Yesterday, I'd just gotten comfortable at my favorite table in my neighborhood Starbucks when I noticed two 70-somethings seated at the table next to me. Although they sat mere inches from one another, they communicated as if they were standing on opposite ends of a dark mountain tunnel.
"I'M WILLING TO GO FAR FOR GOOD CHICKEN," bellowed the gentleman in yellow pants on the left.
"YOU DO LOVE YOUR CHICKEN," agreed his companion, a man whose enormous black glasses made him look like a political cartoon.
I smiled at the poultry lover in a subtle I-like-chicken-too kind of way. Then I removed a fresh yellow highlighter from my pocket, took a sip of my latte, and began to read through the folder of interview notes I'd brought with me. I read one sentence before my concentration was interrupted.
"KNOW WHO HAS SURPRISINGLY GOOD CHICKEN?" queried the man with the glasses.
"WHO?" asked Yellow Pants eagerly.
"SWEAR TO GOD."
Yellow Pants couldn't accept this information. He did, however, agree the shrimp platter was second to none. Yellow Pants then went on to explain, in stupefying detail, the exact location of every good chicken restaurant within ninety miles of the Denver metropolitan area.
I put down my highlighter and began drumming my fingers on the table wondering how long the chicken chatter would continue. I looked around and noticed two men in dark suits sitting at a table on my right. They were tapping into their Palm Pilots, jotting notes onto a legal pad, and strategizing about an upcoming sales meeting. They were doing exactly what people are supposed to be doing at Starbucks: working.
As I listened to the older gentlemen on my left and the salesmen on my right it dawned on me that the biggest difference between retirement and the working years is the ability -- and desire -- to talk about chicken. At length. I wish I had time to think about chicken, I mutter to myself as I jam my folder into my briefcase and head off in search of a quieter table. But I'm busy. I have deadlines. I have to multitask whenever possible. Even my idle time is filled with projects and purpose.
Take running, for example. When I go for a run, instead of admiring the daffodils that are starting to push through the hard-packed winter dirt, I try to generate new story ideas and make sure I keep my heart rate at 70% of maximum for at least 25 minutes.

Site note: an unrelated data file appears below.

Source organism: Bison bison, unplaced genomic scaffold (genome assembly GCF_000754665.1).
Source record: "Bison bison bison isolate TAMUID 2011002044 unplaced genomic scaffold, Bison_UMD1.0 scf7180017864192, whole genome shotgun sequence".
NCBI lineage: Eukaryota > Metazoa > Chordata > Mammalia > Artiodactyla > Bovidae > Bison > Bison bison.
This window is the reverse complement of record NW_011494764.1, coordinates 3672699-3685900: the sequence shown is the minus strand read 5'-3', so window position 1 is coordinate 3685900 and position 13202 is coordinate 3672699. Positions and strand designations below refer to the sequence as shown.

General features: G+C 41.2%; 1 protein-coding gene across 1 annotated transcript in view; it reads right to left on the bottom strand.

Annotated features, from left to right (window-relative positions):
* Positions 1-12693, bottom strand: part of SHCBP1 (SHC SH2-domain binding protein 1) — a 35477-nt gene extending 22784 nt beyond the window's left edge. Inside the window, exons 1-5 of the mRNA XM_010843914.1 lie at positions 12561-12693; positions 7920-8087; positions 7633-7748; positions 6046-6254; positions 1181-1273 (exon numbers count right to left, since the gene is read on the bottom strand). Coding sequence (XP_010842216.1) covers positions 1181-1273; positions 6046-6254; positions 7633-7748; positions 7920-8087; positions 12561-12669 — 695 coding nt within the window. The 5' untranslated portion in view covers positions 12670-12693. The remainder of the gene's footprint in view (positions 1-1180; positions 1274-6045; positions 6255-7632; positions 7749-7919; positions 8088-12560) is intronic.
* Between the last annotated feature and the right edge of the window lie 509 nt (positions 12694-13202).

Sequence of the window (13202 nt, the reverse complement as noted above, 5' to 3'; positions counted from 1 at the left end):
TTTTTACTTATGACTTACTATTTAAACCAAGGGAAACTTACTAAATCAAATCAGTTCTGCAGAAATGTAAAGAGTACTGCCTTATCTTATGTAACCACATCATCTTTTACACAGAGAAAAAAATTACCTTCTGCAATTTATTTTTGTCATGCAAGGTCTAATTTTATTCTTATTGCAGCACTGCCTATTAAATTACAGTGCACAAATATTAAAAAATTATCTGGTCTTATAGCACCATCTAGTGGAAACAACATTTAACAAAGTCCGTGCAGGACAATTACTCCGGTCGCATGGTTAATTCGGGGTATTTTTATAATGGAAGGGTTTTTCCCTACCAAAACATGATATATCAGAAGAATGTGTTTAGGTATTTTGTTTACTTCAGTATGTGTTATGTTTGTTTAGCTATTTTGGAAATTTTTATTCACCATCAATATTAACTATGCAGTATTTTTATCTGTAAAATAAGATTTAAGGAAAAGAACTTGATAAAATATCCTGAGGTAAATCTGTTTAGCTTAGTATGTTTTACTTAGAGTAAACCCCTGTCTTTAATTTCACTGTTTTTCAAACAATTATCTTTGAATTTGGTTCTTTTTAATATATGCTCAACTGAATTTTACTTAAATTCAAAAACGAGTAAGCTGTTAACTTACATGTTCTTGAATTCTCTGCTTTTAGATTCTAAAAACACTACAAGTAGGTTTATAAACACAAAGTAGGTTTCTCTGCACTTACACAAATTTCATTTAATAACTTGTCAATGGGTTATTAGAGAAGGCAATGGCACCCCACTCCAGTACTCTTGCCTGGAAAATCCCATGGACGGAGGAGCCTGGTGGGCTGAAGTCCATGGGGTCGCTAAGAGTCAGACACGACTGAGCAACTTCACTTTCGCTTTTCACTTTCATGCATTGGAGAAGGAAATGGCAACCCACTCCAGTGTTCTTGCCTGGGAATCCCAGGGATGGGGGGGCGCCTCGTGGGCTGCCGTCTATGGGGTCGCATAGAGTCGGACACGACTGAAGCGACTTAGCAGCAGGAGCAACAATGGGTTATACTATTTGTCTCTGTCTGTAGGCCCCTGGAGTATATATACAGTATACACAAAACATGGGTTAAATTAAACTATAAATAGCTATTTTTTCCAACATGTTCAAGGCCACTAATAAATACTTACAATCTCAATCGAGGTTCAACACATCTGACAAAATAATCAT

When I go to the dentist, instead of wasting time in the waiting room by reading about the latest celebrity breakup, I compare the allocation of my stock portfolio against the allocations suggested in Money magazine. No sense wasting a good 20 minutes.
I'm not like this person I know who just converted to part-time and now leaves work at one o'clock everyday to work on his golf game. If I took off at one o'clock, I'd expect myself to write a novel. Or learn Japanese. By dinner.
I didn't realize how bad this constant do-think-plan mentality was until last night when I found myself alone in a restaurant waiting for a friend. I didn't have a notebook so I couldn't jot notes or plan the next day's activities. I didn't have a cell phone so I couldn't check voice mail or leave impressive after-hours messages for my editors. I hadn't even brought a report or magazine to read.
So, I read the menu. Four times. I looked out the window. I read the menu again. I asked for a glass of water. I read the menu again. I checked my watch. I started to sweat and within the space of minutes, I'd wrapped my arms around my waist and begun to take deep sucking breaths like a drug addict curled in a darkened corner of an abandoned warehouse.
By the time my friend arrived fifteen minutes later I was utterly disconsolate. Not because she was late but because I'd been forced to spend fifteen minutes -- 900 whole seconds -- idle and alone with my thoughts. There were things I could have been doing, should have been doing. But I went to the restaurant unprepared. The time had been wasted.
After I explained my dismay to my friend -- who was not nearly as apologetic for her tardiness as I thought she should have been -- she looked at me and asked, gently, "Why did you think you had to do anything? Quiet time is good thing, you know."
And then it dawned on me. The ability to cogitate on things like chicken and Red Lobster are not a side effect of one's employment status; they are a function of one's perspective. My friend was right: idle time is not wasted time. Taking time out, even for 15 minutes, allows you to reflect on your life, generate new ideas and appreciate things like chicken and the many ways it can be cooked and how many other animals, when cooked, taste like chicken. It's why people take vacations and have Sundays off and why there are wonderful things in the world like books and plays and champagne and hiking trails. Idle time may not be good for our careers, but it's essential to our souls.
So here's my challenge: for the next week try to take time every day to be alone with your thoughts. Hide your to-do list. Turn off the radio in your car. Look at the clouds. Go to bed a half-hour earlier without a book. Do something because, well, just because. Then, when you've figured out how to be idle -- how to do or think or talk about anything that pleases you even for a brief amount of time every day -- let me know how it goes. I'll be with the two old guys at this great new chicken restaurant down the street.
Copyright, 2005, Shari Caudron.
Shari Caudron is an award-winning columnist, writing coach, and author of "What Really Happened," a collection of humorous stories about the lessons life teaches you when you least expect it. Shari regularly delivers speeches to women's groups about how to transform ordinary experiences into opportunities for personal growth.